What happens when we get to 2030 if Matt's "do nothing but adapt" policy were adopted? Well, the earth will no doubt be in a different climate regime to now. That could well mean civil unrest and a shift to one of the other scenarios.
One big problem with Matt Ridley's approach to "adapt" and let the market take its own sweet time in shifting to clean energy is - what happens if the market doesn't shift quickly enough? Another big problem is his contradictory argument. He says that all past dire warnings (eg about acid rain, smog, the ozone hole etc) didn't eventuate. What he doesn't say is that they did eventuate but governments stepped in and took action to limit the damage.
So if we correctly apply Matt's analogies with past environmental problems then we'd be pushing harder for governments to step in and put in place measures to mitigate global warming. Especially since climate change is a much bigger problem than, say, acid rain and smog.
By the way, if you look at the OECD scenarios, by 2100 the average Chinese citizen will be wealthier than the average US citizen under the highest growth scenario (SSP5) and almost on par with the most sustainable scenario (SSP1). That in itself could raise international tensions or it could lower them. Who's to say.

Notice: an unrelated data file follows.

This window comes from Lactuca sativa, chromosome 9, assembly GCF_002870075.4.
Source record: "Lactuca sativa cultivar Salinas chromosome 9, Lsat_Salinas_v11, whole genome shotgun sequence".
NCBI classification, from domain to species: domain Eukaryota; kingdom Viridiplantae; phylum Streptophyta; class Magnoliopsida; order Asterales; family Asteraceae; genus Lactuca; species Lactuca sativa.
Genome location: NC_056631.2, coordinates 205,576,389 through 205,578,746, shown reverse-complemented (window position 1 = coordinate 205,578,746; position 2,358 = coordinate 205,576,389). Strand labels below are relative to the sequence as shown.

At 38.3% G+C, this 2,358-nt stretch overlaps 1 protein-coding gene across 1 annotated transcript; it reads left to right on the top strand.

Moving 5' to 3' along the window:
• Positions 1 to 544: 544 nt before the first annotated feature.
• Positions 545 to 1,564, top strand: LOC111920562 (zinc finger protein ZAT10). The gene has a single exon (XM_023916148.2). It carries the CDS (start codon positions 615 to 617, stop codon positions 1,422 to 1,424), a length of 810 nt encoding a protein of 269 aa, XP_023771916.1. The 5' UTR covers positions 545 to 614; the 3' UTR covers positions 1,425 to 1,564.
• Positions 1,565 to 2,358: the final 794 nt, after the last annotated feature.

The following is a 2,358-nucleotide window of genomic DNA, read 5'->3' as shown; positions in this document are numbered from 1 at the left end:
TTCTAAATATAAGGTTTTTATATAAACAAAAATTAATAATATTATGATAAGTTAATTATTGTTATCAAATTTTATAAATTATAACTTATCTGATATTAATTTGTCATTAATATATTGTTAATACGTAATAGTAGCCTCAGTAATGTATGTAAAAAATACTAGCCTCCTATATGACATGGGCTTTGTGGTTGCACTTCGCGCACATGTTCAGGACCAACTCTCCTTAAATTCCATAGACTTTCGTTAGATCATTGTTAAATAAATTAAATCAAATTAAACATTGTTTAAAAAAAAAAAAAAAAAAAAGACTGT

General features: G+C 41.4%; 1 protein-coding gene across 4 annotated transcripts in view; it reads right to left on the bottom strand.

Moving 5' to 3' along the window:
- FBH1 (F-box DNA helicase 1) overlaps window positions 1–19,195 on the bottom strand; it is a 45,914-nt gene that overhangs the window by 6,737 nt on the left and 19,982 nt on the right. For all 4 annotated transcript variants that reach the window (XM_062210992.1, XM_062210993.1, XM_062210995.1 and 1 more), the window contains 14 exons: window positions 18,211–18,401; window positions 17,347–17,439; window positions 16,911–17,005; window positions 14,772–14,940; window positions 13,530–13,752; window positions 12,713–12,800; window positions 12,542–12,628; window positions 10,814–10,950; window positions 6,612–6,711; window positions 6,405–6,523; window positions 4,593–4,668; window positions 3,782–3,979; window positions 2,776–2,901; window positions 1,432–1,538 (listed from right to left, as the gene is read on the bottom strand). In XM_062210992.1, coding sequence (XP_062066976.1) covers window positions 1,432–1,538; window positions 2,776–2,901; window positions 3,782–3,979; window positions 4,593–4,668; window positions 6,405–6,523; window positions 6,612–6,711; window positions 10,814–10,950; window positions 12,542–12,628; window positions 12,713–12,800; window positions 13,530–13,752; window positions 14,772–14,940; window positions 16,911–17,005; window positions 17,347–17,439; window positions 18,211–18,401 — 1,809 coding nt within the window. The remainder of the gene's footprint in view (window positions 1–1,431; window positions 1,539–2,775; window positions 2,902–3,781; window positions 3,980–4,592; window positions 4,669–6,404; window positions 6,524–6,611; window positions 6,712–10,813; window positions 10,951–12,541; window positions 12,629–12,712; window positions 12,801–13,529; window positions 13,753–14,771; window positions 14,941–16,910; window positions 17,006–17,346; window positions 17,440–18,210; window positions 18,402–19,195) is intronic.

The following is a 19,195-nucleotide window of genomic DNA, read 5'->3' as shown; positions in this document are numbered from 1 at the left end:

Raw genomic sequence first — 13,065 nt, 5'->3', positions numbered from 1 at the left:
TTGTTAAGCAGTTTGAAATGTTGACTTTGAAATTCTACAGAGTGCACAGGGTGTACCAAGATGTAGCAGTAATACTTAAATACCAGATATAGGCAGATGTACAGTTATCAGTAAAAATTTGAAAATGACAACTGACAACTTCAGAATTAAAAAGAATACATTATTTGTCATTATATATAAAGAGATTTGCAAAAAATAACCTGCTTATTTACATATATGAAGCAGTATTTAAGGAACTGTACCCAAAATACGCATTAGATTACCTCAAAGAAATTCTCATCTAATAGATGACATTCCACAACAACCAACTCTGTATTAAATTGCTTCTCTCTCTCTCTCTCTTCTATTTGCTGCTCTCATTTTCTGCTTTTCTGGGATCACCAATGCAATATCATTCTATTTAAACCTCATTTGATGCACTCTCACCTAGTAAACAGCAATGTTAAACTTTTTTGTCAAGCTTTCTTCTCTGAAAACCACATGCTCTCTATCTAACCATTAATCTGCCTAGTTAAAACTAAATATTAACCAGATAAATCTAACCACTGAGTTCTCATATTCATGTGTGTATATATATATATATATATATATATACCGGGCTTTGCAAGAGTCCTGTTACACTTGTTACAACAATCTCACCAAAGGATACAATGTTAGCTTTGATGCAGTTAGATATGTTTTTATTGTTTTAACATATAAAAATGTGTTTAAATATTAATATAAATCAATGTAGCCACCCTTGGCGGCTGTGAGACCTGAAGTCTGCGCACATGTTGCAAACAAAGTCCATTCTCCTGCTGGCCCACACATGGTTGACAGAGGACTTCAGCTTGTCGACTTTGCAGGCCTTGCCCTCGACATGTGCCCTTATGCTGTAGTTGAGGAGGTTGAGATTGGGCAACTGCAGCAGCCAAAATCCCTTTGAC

From the WUWT comments
A lot of comments are making the false assumption that past problems identified didn't eventuate. Moreover most people commenting refuse to acknowledge that it was only because of the early warnings that we addressed and alleviated some of these problems.
Gene Schmick ignores the huge investment in government-funded research and foreign aid that allowed for continued improvements in agricultural productivity, in education and in family planning and says:
April 21, 2014 at 10:38 am
According to the “consensus” (in the 60′s) we are currently starving because the World’s population has exceeded both the food and water supply. Of course we’re doing it in the dark because we ran out of oil 30 years ago.
Our old friend who I haven't seen for a while, pops in to state the obvious. ferdberple says, without acknowledging the importance of government regulation in this regard (excerpt):
April 21, 2014 at 11:06 am
travel the globe. third world countries have rubbish lying everywhere because there is no money to clean it up. rats and flies are the norm. It is only as countries become richer, that surplus funds become available to clean up the environment.
If phlogiston seriously thinks that Matt, Richard, Roy and John are their "most important" assets, the fake sceptics are in a sorry old state. And Matt isn't a climate scientist:
April 21, 2014 at 9:31 am
Mat Ridley is always worth reading, he is one of the most important skeptical scientists up there with Lindzen, Spencer, Christy etc. Solidly argued common sense and sound science.